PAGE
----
By Andy Fry, marketingmagazine.co.uk, Thursday, 24 November 2011 12:00AM
A weak economy, the proliferation of digital channels and the rise of ad-skipping might not sound like great news for television as an advertising medium. However, the actions of a raft of brands making their TV debuts present a different story.
According to TV industry marketing body Thinkbox, 950 new or returning brands have launched ad campaigns on the small screen in the past two years. They range from Ann Summers and Rachel's Organic, which took their first steps onto TV in recent months, to Clintons and BonusPrint, back after seven and 25 years respectively.
At a time when the 'big TV ad' seemed to have given way to brands usurping one another with innovative digital creative, what's behind the renewed lure of traditional media?
The low cost of airtime is a critical factor, says Thinkbox managing director Tess Alps. 'The ability to build a campaign for less than £50,000 if you use digital channels, daytime and regional TV; greater flexibility from sponsorship and product placement; and TV's ability to drive search are all part of this movement,' she explains.
Still, with marketing budgets under unparalleled scrutiny, there remain key considerations for brands looking to make their small-screen debut.
Majestic Wine marketing director David Sinfield says TV now makes sense for the brand because it has accelerated its store openings and reduced its minimum purchase requirement from 12 bottles to six, making Majestic more accessible.
Part of the role of the retailer's ad is to show viewers they don't need to be a wine buff to go into its stores, he adds. 'We wanted to show staff in their true light and give customers a real insight into what they could expect.'
Meanwhile, card and gift retailer Clintons has returned to TV to promote Celebrity Fastcards - video messages delivered via mobile or email.
Its campaign, too, follows a wider brand-revitalisation programme, including revamped stores and the launch of a website 'placing personalisation at its core', says commercial director Brett Smith. 'These initiatives are part of a roadmap to modernising the brand.'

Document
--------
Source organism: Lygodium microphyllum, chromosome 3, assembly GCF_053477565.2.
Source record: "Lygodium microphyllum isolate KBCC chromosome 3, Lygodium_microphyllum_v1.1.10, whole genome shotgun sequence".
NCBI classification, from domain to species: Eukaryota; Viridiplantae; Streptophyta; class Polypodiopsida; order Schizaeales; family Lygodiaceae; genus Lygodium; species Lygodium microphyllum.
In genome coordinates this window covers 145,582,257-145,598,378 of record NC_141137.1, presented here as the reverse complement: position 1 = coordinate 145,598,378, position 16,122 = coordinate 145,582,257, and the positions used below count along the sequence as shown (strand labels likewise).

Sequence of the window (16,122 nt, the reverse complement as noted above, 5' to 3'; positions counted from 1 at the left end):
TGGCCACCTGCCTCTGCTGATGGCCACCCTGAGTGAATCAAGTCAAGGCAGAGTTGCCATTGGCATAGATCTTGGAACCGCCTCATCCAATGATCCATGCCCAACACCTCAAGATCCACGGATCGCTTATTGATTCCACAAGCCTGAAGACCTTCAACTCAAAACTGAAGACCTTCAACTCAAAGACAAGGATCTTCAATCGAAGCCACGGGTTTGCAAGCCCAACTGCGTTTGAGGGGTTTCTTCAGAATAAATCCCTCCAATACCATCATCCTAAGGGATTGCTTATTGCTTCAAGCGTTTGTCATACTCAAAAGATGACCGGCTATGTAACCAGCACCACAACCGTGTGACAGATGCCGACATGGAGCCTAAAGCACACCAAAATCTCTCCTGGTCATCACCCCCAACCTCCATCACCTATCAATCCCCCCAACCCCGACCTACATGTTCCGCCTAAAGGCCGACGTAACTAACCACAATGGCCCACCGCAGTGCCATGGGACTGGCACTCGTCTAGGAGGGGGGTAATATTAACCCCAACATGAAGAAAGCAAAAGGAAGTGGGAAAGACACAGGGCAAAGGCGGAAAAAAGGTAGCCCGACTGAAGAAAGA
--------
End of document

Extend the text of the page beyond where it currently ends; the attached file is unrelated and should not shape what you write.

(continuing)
Don't spend millions if the campaign can't deliver commensurate results; similarly, don't expect £50,000 to buy you a 'John Lewis Christmas ad'.
Instead, ask whether £50,000 on TV will work harder than the same budget in another medium. St Luke's took Toby Carvery onto TV 18 months ago and the brand covered the cost of its ad in just four weeks, according to agency managing director Neil Henderson.
Don't do one burst of TV and then stop, advises Chris Locke, UK trading director at Starcom MediaVest. For Revlon, which returned to TV in 2010, the agency does four bursts a year and a special Christmas promotion. It says sales are up as a result, and TV is the 'heartbeat' of its marketing plan.
He also suggests that marketers should consider whether the second phase could be executed more efficiently via a mix of media channels.
Broadcasters may also offer perks like sponsorship credits. Argos recently linked a competition to product placement in Emmerdale, with ITV doing the ad production in-house.
TV also benefits from distribution across devices. 'VOD is like (another) TV channel, extending the opportunity to see,' says Locke. 'Game of Thrones gets 300,000 watching the first run (on Sky Atlantic), but 2m by the end of the week. With iPads selling strongly and Sky Go set to make mobile TV a reality, the key is to think "screen" not "TV".'
This means brands need ads tailored to different platforms, adds Henderson. 'VOD pre-rolls are effective, but maybe just 15 seconds. You need a suite of visual assets that work everywhere from pub screens to mobile - and in silence.'
Clintons claims its TV ad has created more online engagement. 'The combination of a new product plus the involvement of celebrities has resulted in a lot of sharing online,' explains Smith. A bespoke VOD edit has also been seeded during the four-week campaign.
Integrate TV activity with your website and in-store promotions, prepare staff for increased enquiries and ensure sufficient stock control, advises Sinfield. 'It was important that our store teams understood why we were advertising, so they were given a special briefing,' he adds.
Clintons also ensured that stores were on board with its campaign, running a one-day conference to introduce managers to the range and brief them on how to encourage trial.
This article was first published on marketingmagazine.co.uk
It is a significant move that brings the ability for Twitter users to easily leave their contact details within expanded tweets, called the Lead Generation Card, to express interest in what a brand is offering.